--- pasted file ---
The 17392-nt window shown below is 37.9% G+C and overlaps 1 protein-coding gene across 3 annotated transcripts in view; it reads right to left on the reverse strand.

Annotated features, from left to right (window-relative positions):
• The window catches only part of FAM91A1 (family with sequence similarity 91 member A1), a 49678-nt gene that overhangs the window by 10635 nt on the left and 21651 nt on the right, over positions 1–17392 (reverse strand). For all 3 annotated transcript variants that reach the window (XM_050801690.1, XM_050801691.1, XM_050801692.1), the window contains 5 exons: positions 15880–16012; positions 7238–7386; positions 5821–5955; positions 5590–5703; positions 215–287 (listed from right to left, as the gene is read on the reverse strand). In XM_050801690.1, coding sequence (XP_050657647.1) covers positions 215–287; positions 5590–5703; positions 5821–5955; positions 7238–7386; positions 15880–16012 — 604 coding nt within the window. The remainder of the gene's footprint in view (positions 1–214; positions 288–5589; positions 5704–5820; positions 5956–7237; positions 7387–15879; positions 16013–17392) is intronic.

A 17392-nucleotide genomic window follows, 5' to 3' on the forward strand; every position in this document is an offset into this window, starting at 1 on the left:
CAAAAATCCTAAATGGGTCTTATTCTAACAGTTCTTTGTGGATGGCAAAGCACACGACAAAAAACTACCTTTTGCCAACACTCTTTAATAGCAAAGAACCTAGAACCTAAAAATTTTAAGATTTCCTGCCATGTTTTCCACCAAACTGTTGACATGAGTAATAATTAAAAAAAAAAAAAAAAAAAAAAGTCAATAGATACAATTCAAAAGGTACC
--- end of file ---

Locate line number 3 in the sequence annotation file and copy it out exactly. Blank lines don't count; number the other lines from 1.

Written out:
• The window catches only part of FAM91A1 (family with sequence similarity 91 member A1), a 49678-nt gene that overhangs the window by 10635 nt on the left and 21651 nt on the right, over positions 1–17392 (reverse strand). For all 3 annotated transcript variants that reach the window (XM_050801690.1, XM_050801691.1, XM_050801692.1), the window contains 5 exons: positions 15880–16012; positions 7238–7386; positions 5821–5955; positions 5590–5703; positions 215–287 (listed from right to left, as the gene is read on the reverse strand). In XM_050801690.1, coding sequence (XP_050657647.1) covers positions 215–287; positions 5590–5703; positions 5821–5955; positions 7238–7386; positions 15880–16012 — 604 coding nt within the window. The remainder of the gene's footprint in view (positions 1–214; positions 288–5589; positions 5704–5820; positions 5956–7237; positions 7387–15879; positions 16013–17392) is intronic.